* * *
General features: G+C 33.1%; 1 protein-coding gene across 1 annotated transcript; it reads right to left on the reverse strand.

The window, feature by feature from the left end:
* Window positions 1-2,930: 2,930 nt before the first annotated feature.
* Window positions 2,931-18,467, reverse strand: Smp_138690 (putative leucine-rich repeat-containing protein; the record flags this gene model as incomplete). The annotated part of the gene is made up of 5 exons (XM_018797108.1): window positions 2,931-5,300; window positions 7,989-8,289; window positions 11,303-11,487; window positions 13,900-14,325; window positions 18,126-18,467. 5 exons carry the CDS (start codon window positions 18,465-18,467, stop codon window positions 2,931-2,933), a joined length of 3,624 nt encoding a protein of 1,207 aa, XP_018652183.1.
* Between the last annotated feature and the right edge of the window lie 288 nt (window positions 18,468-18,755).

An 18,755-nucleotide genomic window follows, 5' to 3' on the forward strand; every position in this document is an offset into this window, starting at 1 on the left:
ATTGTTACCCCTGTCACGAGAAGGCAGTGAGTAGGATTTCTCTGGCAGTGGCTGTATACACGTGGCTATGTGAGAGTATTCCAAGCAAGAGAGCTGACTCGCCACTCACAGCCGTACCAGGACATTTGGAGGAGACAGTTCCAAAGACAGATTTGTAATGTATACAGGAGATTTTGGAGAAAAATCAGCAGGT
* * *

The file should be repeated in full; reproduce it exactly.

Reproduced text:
General features: G+C 33.1%; 1 protein-coding gene across 1 annotated transcript; it reads right to left on the reverse strand.

The window, feature by feature from the left end:
* Window positions 1-2,930: 2,930 nt before the first annotated feature.
* Window positions 2,931-18,467, reverse strand: Smp_138690 (putative leucine-rich repeat-containing protein; the record flags this gene model as incomplete). The annotated part of the gene is made up of 5 exons (XM_018797108.1): window positions 2,931-5,300; window positions 7,989-8,289; window positions 11,303-11,487; window positions 13,900-14,325; window positions 18,126-18,467. 5 exons carry the CDS (start codon window positions 18,465-18,467, stop codon window positions 2,931-2,933), a joined length of 3,624 nt encoding a protein of 1,207 aa, XP_018652183.1.
* Between the last annotated feature and the right edge of the window lie 288 nt (window positions 18,468-18,755).

An 18,755-nucleotide genomic window follows, 5' to 3' on the forward strand; every position in this document is an offset into this window, starting at 1 on the left:
ATTGTTACCCCTGTCACGAGAAGGCAGTGAGTAGGATTTCTCTGGCAGTGGCTGTATACACGTGGCTATGTGAGAGTATTCCAAGCAAGAGAGCTGACTCGCCACTCACAGCCGTACCAGGACATTTGGAGGAGACAGTTCCAAAGACAGATTTGTAATGTATACAGGAGATTTTGGAGAAAAATCAGCAGGT